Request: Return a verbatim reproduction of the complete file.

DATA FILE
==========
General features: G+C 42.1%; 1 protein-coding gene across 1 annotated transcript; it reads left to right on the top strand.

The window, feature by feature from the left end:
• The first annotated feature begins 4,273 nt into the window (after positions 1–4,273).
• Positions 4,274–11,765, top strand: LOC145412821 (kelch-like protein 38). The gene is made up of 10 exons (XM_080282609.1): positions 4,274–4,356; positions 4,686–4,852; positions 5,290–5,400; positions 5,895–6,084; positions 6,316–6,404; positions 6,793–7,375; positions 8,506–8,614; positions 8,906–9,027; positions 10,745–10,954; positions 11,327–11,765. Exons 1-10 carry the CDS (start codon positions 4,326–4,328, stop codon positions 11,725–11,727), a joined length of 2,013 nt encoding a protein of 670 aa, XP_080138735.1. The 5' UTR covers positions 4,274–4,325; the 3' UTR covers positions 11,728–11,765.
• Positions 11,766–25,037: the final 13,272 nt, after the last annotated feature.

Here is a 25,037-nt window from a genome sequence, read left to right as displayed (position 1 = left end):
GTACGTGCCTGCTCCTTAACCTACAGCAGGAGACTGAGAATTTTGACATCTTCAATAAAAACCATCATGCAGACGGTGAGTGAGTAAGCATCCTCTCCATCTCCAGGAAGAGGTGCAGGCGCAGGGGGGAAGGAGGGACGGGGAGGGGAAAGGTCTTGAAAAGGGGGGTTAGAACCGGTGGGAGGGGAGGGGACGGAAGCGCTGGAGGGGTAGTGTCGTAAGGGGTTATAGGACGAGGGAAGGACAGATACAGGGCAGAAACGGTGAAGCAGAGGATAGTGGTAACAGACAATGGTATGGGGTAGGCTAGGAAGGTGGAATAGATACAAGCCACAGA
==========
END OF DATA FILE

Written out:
General features: G+C 42.1%; 1 protein-coding gene across 1 annotated transcript; it reads left to right on the top strand.

The window, feature by feature from the left end:
• The first annotated feature begins 4,273 nt into the window (after positions 1–4,273).
• Positions 4,274–11,765, top strand: LOC145412821 (kelch-like protein 38). The gene is made up of 10 exons (XM_080282609.1): positions 4,274–4,356; positions 4,686–4,852; positions 5,290–5,400; positions 5,895–6,084; positions 6,316–6,404; positions 6,793–7,375; positions 8,506–8,614; positions 8,906–9,027; positions 10,745–10,954; positions 11,327–11,765. Exons 1-10 carry the CDS (start codon positions 4,326–4,328, stop codon positions 11,725–11,727), a joined length of 2,013 nt encoding a protein of 670 aa, XP_080138735.1. The 5' UTR covers positions 4,274–4,325; the 3' UTR covers positions 11,728–11,765.
• Positions 11,766–25,037: the final 13,272 nt, after the last annotated feature.

Here is a 25,037-nt window from a genome sequence, read left to right as displayed (position 1 = left end):
GTACGTGCCTGCTCCTTAACCTACAGCAGGAGACTGAGAATTTTGACATCTTCAATAAAAACCATCATGCAGACGGTGAGTGAGTAAGCATCCTCTCCATCTCCAGGAAGAGGTGCAGGCGCAGGGGGGAAGGAGGGACGGGGAGGGGAAAGGTCTTGAAAAGGGGGGTTAGAACCGGTGGGAGGGGAGGGGACGGAAGCGCTGGAGGGGTAGTGTCGTAAGGGGTTATAGGACGAGGGAAGGACAGATACAGGGCAGAAACGGTGAAGCAGAGGATAGTGGTAACAGACAATGGTATGGGGTAGGCTAGGAAGGTGGAATAGATACAAGCCACAGA